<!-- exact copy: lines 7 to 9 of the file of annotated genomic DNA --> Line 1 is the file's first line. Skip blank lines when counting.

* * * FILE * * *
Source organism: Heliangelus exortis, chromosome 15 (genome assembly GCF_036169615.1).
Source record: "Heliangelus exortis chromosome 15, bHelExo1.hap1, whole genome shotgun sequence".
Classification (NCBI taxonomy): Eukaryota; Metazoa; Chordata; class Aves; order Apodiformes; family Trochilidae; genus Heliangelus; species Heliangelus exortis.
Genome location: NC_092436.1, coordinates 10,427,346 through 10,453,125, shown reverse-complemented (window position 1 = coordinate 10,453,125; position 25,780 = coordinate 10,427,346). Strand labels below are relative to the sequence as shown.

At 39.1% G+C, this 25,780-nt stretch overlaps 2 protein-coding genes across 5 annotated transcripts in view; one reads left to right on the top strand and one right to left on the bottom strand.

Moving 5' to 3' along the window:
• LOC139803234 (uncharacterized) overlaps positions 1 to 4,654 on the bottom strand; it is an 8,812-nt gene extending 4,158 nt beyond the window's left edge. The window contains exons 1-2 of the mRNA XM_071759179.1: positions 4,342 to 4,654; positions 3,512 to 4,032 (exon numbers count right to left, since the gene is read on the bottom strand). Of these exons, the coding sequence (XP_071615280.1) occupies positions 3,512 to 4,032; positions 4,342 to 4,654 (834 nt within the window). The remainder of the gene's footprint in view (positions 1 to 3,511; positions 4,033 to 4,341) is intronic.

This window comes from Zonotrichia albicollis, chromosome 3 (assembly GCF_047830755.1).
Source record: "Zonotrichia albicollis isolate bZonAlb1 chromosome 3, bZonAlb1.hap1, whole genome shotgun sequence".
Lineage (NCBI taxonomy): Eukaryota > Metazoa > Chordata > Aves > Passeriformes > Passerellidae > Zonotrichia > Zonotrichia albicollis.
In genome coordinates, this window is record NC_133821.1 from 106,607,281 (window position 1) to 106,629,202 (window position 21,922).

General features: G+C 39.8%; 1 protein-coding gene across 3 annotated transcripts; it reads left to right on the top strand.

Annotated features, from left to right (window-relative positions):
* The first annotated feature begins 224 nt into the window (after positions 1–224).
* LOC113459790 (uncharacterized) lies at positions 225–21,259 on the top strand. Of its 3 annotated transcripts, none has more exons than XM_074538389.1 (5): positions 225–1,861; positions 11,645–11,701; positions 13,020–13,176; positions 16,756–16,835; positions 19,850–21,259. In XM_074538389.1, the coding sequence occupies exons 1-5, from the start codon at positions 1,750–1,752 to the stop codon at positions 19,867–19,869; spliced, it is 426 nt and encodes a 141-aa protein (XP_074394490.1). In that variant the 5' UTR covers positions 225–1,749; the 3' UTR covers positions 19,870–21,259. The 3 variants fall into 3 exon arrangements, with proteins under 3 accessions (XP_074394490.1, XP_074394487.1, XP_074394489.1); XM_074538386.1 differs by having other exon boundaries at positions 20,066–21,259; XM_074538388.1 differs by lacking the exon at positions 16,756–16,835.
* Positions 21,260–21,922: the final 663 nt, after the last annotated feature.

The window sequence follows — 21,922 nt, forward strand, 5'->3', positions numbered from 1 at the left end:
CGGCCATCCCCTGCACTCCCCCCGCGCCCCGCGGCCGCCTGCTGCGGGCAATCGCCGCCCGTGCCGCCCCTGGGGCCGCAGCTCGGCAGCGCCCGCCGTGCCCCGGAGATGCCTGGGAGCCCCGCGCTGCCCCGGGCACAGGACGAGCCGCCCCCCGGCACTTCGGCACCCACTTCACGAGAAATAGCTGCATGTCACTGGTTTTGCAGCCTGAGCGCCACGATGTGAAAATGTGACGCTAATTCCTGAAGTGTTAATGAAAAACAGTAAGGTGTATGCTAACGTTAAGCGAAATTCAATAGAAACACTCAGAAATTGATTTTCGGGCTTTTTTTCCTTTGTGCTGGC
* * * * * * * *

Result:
• LOC139803234 (uncharacterized) overlaps positions 1 to 4,654 on the bottom strand; it is an 8,812-nt gene extending 4,158 nt beyond the window's left edge. The window contains exons 1-2 of the mRNA XM_071759179.1: positions 4,342 to 4,654; positions 3,512 to 4,032 (exon numbers count right to left, since the gene is read on the bottom strand). Of these exons, the coding sequence (XP_071615280.1) occupies positions 3,512 to 4,032; positions 4,342 to 4,654 (834 nt within the window). The remainder of the gene's footprint in view (positions 1 to 3,511; positions 4,033 to 4,341) is intronic.

This window comes from Zonotrichia albicollis, chromosome 3 (assembly GCF_047830755.1).
Source record: "Zonotrichia albicollis isolate bZonAlb1 chromosome 3, bZonAlb1.hap1, whole genome shotgun sequence".